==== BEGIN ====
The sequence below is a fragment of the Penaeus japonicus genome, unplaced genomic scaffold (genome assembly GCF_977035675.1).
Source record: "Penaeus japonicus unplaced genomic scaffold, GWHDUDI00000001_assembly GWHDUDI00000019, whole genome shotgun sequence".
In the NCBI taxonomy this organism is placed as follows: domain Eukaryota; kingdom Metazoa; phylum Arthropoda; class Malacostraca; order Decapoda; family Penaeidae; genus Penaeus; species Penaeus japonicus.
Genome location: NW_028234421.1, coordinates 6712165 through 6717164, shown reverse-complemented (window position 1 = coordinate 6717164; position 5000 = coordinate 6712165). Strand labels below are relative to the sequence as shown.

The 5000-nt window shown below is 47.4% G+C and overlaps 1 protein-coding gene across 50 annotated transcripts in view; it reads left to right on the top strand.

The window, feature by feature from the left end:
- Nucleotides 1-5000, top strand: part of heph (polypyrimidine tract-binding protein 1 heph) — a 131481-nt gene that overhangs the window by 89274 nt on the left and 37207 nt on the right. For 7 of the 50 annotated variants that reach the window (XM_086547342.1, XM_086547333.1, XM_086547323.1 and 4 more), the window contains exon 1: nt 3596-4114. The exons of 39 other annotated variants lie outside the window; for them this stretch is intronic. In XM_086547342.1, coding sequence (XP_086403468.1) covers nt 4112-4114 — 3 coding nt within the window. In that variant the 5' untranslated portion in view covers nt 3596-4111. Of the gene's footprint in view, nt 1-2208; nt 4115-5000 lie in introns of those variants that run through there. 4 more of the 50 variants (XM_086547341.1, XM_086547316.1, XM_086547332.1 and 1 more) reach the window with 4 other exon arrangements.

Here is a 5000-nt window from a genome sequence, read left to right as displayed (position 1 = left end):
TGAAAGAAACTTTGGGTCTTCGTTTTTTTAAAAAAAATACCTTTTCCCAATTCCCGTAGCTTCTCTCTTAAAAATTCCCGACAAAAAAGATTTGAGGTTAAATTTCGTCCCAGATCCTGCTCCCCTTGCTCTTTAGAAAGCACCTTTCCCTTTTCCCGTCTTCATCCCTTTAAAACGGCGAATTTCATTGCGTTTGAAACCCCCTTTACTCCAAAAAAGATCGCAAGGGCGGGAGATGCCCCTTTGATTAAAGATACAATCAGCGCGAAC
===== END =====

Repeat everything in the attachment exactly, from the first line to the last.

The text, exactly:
The sequence below is a fragment of the Penaeus japonicus genome, unplaced genomic scaffold (genome assembly GCF_977035675.1).
Source record: "Penaeus japonicus unplaced genomic scaffold, GWHDUDI00000001_assembly GWHDUDI00000019, whole genome shotgun sequence".
In the NCBI taxonomy this organism is placed as follows: domain Eukaryota; kingdom Metazoa; phylum Arthropoda; class Malacostraca; order Decapoda; family Penaeidae; genus Penaeus; species Penaeus japonicus.
Genome location: NW_028234421.1, coordinates 6712165 through 6717164, shown reverse-complemented (window position 1 = coordinate 6717164; position 5000 = coordinate 6712165). Strand labels below are relative to the sequence as shown.

The 5000-nt window shown below is 47.4% G+C and overlaps 1 protein-coding gene across 50 annotated transcripts in view; it reads left to right on the top strand.

The window, feature by feature from the left end:
- Nucleotides 1-5000, top strand: part of heph (polypyrimidine tract-binding protein 1 heph) — a 131481-nt gene that overhangs the window by 89274 nt on the left and 37207 nt on the right. For 7 of the 50 annotated variants that reach the window (XM_086547342.1, XM_086547333.1, XM_086547323.1 and 4 more), the window contains exon 1: nt 3596-4114. The exons of 39 other annotated variants lie outside the window; for them this stretch is intronic. In XM_086547342.1, coding sequence (XP_086403468.1) covers nt 4112-4114 — 3 coding nt within the window. In that variant the 5' untranslated portion in view covers nt 3596-4111. Of the gene's footprint in view, nt 1-2208; nt 4115-5000 lie in introns of those variants that run through there. 4 more of the 50 variants (XM_086547341.1, XM_086547316.1, XM_086547332.1 and 1 more) reach the window with 4 other exon arrangements.

Here is a 5000-nt window from a genome sequence, read left to right as displayed (position 1 = left end):
TGAAAGAAACTTTGGGTCTTCGTTTTTTTAAAAAAAATACCTTTTCCCAATTCCCGTAGCTTCTCTCTTAAAAATTCCCGACAAAAAAGATTTGAGGTTAAATTTCGTCCCAGATCCTGCTCCCCTTGCTCTTTAGAAAGCACCTTTCCCTTTTCCCGTCTTCATCCCTTTAAAACGGCGAATTTCATTGCGTTTGAAACCCCCTTTACTCCAAAAAAGATCGCAAGGGCGGGAGATGCCCCTTTGATTAAAGATACAATCAGCGCGAAC